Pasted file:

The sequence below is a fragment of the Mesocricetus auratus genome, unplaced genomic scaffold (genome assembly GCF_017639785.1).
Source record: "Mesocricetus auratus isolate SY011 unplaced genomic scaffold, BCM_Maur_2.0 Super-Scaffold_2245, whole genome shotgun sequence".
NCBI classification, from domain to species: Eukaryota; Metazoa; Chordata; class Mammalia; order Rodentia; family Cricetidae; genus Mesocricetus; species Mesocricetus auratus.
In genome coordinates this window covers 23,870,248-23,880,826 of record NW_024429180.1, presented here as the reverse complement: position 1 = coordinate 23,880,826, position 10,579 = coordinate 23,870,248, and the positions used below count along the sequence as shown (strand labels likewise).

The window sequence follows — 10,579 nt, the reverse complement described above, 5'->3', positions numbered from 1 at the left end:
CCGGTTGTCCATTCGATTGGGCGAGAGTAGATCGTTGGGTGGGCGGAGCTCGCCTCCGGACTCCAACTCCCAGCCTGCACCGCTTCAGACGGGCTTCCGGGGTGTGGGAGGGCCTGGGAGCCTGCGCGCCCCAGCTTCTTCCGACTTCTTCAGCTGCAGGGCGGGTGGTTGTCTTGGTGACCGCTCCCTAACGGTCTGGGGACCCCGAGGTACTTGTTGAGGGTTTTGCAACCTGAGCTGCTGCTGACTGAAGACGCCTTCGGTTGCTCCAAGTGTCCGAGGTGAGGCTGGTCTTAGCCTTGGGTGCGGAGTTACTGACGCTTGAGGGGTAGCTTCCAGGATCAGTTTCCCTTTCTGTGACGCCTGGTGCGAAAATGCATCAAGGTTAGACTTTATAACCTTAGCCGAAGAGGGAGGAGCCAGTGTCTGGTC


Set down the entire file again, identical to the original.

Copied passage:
The sequence below is a fragment of the Mesocricetus auratus genome, unplaced genomic scaffold (genome assembly GCF_017639785.1).
Source record: "Mesocricetus auratus isolate SY011 unplaced genomic scaffold, BCM_Maur_2.0 Super-Scaffold_2245, whole genome shotgun sequence".
NCBI classification, from domain to species: Eukaryota; Metazoa; Chordata; class Mammalia; order Rodentia; family Cricetidae; genus Mesocricetus; species Mesocricetus auratus.
In genome coordinates this window covers 23,870,248-23,880,826 of record NW_024429180.1, presented here as the reverse complement: position 1 = coordinate 23,880,826, position 10,579 = coordinate 23,870,248, and the positions used below count along the sequence as shown (strand labels likewise).

The window sequence follows — 10,579 nt, the reverse complement described above, 5'->3', positions numbered from 1 at the left end:
CCGGTTGTCCATTCGATTGGGCGAGAGTAGATCGTTGGGTGGGCGGAGCTCGCCTCCGGACTCCAACTCCCAGCCTGCACCGCTTCAGACGGGCTTCCGGGGTGTGGGAGGGCCTGGGAGCCTGCGCGCCCCAGCTTCTTCCGACTTCTTCAGCTGCAGGGCGGGTGGTTGTCTTGGTGACCGCTCCCTAACGGTCTGGGGACCCCGAGGTACTTGTTGAGGGTTTTGCAACCTGAGCTGCTGCTGACTGAAGACGCCTTCGGTTGCTCCAAGTGTCCGAGGTGAGGCTGGTCTTAGCCTTGGGTGCGGAGTTACTGACGCTTGAGGGGTAGCTTCCAGGATCAGTTTCCCTTTCTGTGACGCCTGGTGCGAAAATGCATCAAGGTTAGACTTTATAACCTTAGCCGAAGAGGGAGGAGCCAGTGTCTGGTC